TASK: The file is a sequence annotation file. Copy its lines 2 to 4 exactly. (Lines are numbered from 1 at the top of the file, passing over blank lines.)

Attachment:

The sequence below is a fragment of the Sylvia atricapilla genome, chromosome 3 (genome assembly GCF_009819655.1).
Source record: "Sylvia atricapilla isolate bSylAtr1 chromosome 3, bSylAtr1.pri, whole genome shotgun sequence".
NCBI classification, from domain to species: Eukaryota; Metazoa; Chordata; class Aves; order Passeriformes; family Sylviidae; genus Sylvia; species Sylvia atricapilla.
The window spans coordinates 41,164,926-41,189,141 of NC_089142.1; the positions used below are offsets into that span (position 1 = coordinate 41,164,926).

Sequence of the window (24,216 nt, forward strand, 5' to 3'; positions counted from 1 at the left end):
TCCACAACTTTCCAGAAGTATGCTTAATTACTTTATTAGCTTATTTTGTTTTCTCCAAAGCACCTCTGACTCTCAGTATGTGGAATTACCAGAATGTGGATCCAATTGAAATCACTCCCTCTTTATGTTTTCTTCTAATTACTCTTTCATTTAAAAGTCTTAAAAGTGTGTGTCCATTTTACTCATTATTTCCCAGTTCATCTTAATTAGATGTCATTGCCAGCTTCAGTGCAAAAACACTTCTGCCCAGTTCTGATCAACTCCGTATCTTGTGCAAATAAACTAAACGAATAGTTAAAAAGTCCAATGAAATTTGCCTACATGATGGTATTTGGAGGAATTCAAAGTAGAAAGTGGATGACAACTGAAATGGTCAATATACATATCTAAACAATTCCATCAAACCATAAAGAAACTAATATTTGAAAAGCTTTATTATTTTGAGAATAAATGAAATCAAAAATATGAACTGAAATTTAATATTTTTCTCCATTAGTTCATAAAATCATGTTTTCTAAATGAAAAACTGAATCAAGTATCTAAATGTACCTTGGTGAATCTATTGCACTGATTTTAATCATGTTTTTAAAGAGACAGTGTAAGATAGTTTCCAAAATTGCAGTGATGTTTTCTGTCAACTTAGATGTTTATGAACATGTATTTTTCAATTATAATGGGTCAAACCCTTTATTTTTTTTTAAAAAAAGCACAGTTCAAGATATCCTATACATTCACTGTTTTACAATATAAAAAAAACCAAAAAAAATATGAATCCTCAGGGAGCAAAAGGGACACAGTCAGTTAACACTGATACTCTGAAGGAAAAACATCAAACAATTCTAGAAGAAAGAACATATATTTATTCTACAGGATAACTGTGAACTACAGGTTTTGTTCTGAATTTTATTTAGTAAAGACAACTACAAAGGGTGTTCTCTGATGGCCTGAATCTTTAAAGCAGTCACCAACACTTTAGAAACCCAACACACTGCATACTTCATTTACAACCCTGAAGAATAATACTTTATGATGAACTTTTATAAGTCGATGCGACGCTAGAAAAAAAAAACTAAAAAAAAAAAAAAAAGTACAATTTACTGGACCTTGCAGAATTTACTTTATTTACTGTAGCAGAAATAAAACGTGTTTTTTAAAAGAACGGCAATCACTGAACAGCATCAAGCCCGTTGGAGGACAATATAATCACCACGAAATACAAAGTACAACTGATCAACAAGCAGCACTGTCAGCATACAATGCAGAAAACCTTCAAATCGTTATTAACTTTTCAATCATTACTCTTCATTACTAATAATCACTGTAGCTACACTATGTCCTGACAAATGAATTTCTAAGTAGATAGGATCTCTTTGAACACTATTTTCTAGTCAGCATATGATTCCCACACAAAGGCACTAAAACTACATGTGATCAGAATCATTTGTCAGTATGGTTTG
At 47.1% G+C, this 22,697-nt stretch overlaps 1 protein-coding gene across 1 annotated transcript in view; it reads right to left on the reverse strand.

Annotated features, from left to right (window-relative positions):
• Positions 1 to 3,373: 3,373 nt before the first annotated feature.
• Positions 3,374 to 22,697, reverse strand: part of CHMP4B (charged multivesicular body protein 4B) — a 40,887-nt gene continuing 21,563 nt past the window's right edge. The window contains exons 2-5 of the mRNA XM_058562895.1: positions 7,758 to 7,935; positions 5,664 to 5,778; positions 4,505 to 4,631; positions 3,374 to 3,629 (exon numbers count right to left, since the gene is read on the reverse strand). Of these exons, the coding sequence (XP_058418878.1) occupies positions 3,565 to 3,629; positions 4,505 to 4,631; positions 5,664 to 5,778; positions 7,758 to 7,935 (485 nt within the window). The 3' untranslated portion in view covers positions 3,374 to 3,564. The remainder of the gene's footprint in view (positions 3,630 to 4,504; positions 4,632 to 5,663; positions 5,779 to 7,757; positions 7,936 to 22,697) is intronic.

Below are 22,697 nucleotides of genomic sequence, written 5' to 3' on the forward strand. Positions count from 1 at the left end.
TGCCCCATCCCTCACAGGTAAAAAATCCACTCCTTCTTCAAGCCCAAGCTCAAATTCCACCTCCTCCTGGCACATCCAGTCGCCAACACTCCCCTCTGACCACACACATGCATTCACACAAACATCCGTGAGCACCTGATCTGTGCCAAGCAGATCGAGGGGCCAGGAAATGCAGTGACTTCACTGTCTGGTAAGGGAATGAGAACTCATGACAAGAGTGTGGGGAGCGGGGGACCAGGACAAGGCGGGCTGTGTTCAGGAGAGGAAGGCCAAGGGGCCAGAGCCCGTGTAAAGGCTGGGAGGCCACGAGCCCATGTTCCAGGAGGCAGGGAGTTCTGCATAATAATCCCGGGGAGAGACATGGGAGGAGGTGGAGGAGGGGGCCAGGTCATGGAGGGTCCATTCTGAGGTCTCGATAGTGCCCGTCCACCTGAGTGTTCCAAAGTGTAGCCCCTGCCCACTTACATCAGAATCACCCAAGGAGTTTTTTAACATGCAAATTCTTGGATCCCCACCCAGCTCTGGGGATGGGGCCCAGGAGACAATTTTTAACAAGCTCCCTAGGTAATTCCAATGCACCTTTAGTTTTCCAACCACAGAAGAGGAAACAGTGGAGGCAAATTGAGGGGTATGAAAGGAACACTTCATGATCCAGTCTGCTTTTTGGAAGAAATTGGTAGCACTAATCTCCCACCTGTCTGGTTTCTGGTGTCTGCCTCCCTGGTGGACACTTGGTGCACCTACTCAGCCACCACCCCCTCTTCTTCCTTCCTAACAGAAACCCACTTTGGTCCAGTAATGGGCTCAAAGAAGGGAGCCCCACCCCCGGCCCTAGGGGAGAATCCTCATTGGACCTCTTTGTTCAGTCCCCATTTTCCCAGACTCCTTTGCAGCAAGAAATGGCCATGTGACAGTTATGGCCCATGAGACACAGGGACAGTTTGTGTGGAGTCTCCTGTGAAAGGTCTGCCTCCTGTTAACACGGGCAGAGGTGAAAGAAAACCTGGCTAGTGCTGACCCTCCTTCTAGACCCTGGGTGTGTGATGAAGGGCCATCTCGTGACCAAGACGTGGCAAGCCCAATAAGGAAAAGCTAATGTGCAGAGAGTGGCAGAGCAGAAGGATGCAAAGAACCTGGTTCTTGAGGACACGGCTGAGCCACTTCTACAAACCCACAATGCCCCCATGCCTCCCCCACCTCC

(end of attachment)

Source record: "Sylvia atricapilla isolate bSylAtr1 chromosome 3, bSylAtr1.pri, whole genome shotgun sequence".
NCBI classification, from domain to species: Eukaryota; Metazoa; Chordata; class Aves; order Passeriformes; family Sylviidae; genus Sylvia; species Sylvia atricapilla.
The window spans coordinates 41,164,926-41,189,141 of NC_089142.1; the positions used below are offsets into that span (position 1 = coordinate 41,164,926).